Don’t be confused by its deep blue color. The Aviation cocktail is a serious cocktail for serious drinkers. Read on to learn how to craft the classic gin cocktail at home in just five minutes.
Based on its appearance, you might think that the Aviation Cocktail is a fruity-tooty cocktail. You would be wrong.
Despite the Aviation’s fun blue color that flirts with purple, this pre-prohibition cocktail’s flavor is far from fruity. Instead, a handful of ingredient combine to form a profile that skews tart but with a floral finish.
Discover more of our favorite Pre-Prohibition cocktails.
After discovering the classic yet obscure cocktail while researching drinks to craft with our bottle of Luxardo maraschino liqueur, we were intrigued by the Aviation gin cocktail both for its name and its ingredient list.
Also, did we mention that it’s blue?
Discover more colorful cocktails.
What Is the Aviation Cocktail?
The Aviation Cocktail is sour gin cocktail that lived under the radar for more than a century. This sad status likely had ties to the scarcity of one of the Aviation’s key ingredients – crème de violette. Plus, maraschino liqueur isn’t exactly a home bar staple.
But, for those who make the extra effort to procure both crème de violette and maraschino liqueur, ‘the sky’s the limit’ with this classic drink. As it turns out, the Aviation is as easy to craft as it is to imbibe. As a bonus, you can surprise guests at a cocktail or dinner party with the striking drink’s ‘stratospheric’ azure color.
How Did the Aviation Cocktail Get Its Name?
You may be wondering how the Aviation cocktail get its name. After all, nothing about the drink’s recipe or consumption involves aircraft. To answer this question, you just need to look up.
Planes fly in the sky AND the Aviation’s color is sky-blue. Plus, the cocktail’s exclusive ingredient list conveyed a level of luxury and fantasy that correlated with the exclusivity of air travel a century ago.
We equate the cocktail’s name to the way we use fantastical names for products we consume today like Starburst, Mars Bars and even Comet Bleach. Not that we would ever think of drinking bleach…
History of the Aviation Cocktail
The Aviation cocktail’s history is almost as old as the aviation industry.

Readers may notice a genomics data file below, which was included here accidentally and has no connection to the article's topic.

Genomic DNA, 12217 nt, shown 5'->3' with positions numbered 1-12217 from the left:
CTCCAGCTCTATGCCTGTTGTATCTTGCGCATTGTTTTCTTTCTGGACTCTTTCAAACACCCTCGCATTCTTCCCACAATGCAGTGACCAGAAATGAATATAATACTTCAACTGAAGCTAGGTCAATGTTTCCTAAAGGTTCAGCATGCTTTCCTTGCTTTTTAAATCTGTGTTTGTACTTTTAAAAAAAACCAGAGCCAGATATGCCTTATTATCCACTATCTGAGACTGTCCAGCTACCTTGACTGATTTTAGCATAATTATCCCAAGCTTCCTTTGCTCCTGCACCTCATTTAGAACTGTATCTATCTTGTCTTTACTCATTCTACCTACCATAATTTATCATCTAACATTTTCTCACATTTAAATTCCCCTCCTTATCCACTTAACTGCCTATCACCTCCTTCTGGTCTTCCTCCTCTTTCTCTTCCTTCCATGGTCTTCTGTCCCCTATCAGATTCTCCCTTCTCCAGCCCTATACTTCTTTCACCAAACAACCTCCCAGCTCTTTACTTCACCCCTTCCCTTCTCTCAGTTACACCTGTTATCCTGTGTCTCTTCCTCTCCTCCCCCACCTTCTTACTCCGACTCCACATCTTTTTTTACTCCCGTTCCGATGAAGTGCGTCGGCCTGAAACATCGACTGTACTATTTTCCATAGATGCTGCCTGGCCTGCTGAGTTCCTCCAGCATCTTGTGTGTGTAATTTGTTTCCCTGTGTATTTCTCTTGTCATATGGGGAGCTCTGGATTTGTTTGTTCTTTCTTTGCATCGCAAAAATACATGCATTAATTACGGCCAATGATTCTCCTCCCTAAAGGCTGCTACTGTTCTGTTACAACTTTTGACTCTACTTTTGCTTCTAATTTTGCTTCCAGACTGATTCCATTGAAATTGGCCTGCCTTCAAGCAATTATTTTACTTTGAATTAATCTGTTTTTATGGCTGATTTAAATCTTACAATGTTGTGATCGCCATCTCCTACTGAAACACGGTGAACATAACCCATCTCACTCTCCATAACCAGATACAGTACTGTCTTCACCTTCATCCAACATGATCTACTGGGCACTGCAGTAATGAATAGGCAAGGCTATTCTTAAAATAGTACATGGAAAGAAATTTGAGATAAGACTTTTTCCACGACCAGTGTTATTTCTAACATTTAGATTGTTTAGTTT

Innovative bartender Hugo Ensslin invented the Aviation cocktail recipe at the Hotel Wallick in New York City and included it in his book Recipes for Mixed Drinks in 1916 – just 13 years after Wilbur and Orville Wright flew their plane at Kitty Hawk. While that auspicious plane flight only lasted 12 seconds, the cocktail has survived for more than a century.
Admittedly, it’s been a bit of a bumpy flight. While plane travel soared over the ensuing decades, the Aviation cocktail almost crashed into obscurity. But why?
First came prohibition when serving alcoholic beverages was taboo. Then there were issues with the drink’s ingredients. Crème de Violette, the liqueur that provides the drink’s blue hue and floral flavor, was practically impossible to buy in America for much of the 20th century. And to further complicate matters, Ensslin’s original gin of choice, El Bart, ceased production in the 1950s.
The nail on the proverbial coffin almost came in 1930 when The Savoy Cocktail Book included an Aviation cocktail recipe without Crème de Violette. Clearly, that version didn’t go over well since the Aviation took a nose-dive in popularity before it coasted on the fringes with hard-core cocktail connoisseurs.
Thanks to a 21st century return to craft and the availability, albeit limited, of Crème de Violette, the Aviation has risen from near-oblivion. And, to that, we say cheers!
Aviation Cocktail Ingredients
We’ve already touched on the Aviation cocktail’s short list of ingredients. This is the full ‘crew’:
While the original recipe called for now-defunct El Bart gin, we used Citadelle gin from France instead. Since any dry gin will work in this recipe, we recommend that you use your personal favorite. Better yet, use Aviation gin if you have access to the American dry gin produced in Portland. The name synergy is almost too good to be true.
Discover our favorite gin cocktails.
Choosing the maraschino liqueur was an easier decision for us. After all, our bottle of Luxardo maraschino liqueur was the impetus for us making the Aviation cocktail.
Discover our favorite maraschino liqueur cocktails.
And then there’s the Crème de Violette. After eating violet candy in Parma, we were intrigued to craft a cocktail with liqueur produced from the wild flower.
Produced in Germany, The Bitter Truth’s Violet Liqueur fit our bill with its deep color and 22% ABV. Distinctly floral, it’s not a liqueur that we’d choose to drink on its own. However, the purple potent potable is ideal in our Aviation cocktail recipe.
How To Craft an Aviation Cocktail